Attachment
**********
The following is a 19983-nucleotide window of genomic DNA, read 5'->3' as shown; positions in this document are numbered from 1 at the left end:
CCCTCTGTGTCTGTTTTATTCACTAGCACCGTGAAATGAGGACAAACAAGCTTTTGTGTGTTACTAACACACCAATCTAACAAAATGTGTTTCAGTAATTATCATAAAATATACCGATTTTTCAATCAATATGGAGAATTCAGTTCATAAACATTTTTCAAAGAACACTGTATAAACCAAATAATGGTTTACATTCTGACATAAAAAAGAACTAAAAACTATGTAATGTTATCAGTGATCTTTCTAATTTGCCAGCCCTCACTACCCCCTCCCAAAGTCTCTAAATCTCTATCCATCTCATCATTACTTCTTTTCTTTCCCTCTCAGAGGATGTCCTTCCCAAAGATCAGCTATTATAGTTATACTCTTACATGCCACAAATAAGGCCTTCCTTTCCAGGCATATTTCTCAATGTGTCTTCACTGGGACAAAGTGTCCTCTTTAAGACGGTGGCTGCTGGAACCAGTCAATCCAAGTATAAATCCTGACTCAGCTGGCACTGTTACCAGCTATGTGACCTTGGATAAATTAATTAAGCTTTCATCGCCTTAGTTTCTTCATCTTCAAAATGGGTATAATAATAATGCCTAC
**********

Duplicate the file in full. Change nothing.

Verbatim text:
The following is a 19983-nucleotide window of genomic DNA, read 5'->3' as shown; positions in this document are numbered from 1 at the left end:
CCCTCTGTGTCTGTTTTATTCACTAGCACCGTGAAATGAGGACAAACAAGCTTTTGTGTGTTACTAACACACCAATCTAACAAAATGTGTTTCAGTAATTATCATAAAATATACCGATTTTTCAATCAATATGGAGAATTCAGTTCATAAACATTTTTCAAAGAACACTGTATAAACCAAATAATGGTTTACATTCTGACATAAAAAAGAACTAAAAACTATGTAATGTTATCAGTGATCTTTCTAATTTGCCAGCCCTCACTACCCCCTCCCAAAGTCTCTAAATCTCTATCCATCTCATCATTACTTCTTTTCTTTCCCTCTCAGAGGATGTCCTTCCCAAAGATCAGCTATTATAGTTATACTCTTACATGCCACAAATAAGGCCTTCCTTTCCAGGCATATTTCTCAATGTGTCTTCACTGGGACAAAGTGTCCTCTTTAAGACGGTGGCTGCTGGAACCAGTCAATCCAAGTATAAATCCTGACTCAGCTGGCACTGTTACCAGCTATGTGACCTTGGATAAATTAATTAAGCTTTCATCGCCTTAGTTTCTTCATCTTCAAAATGGGTATAATAATAATGCCTAC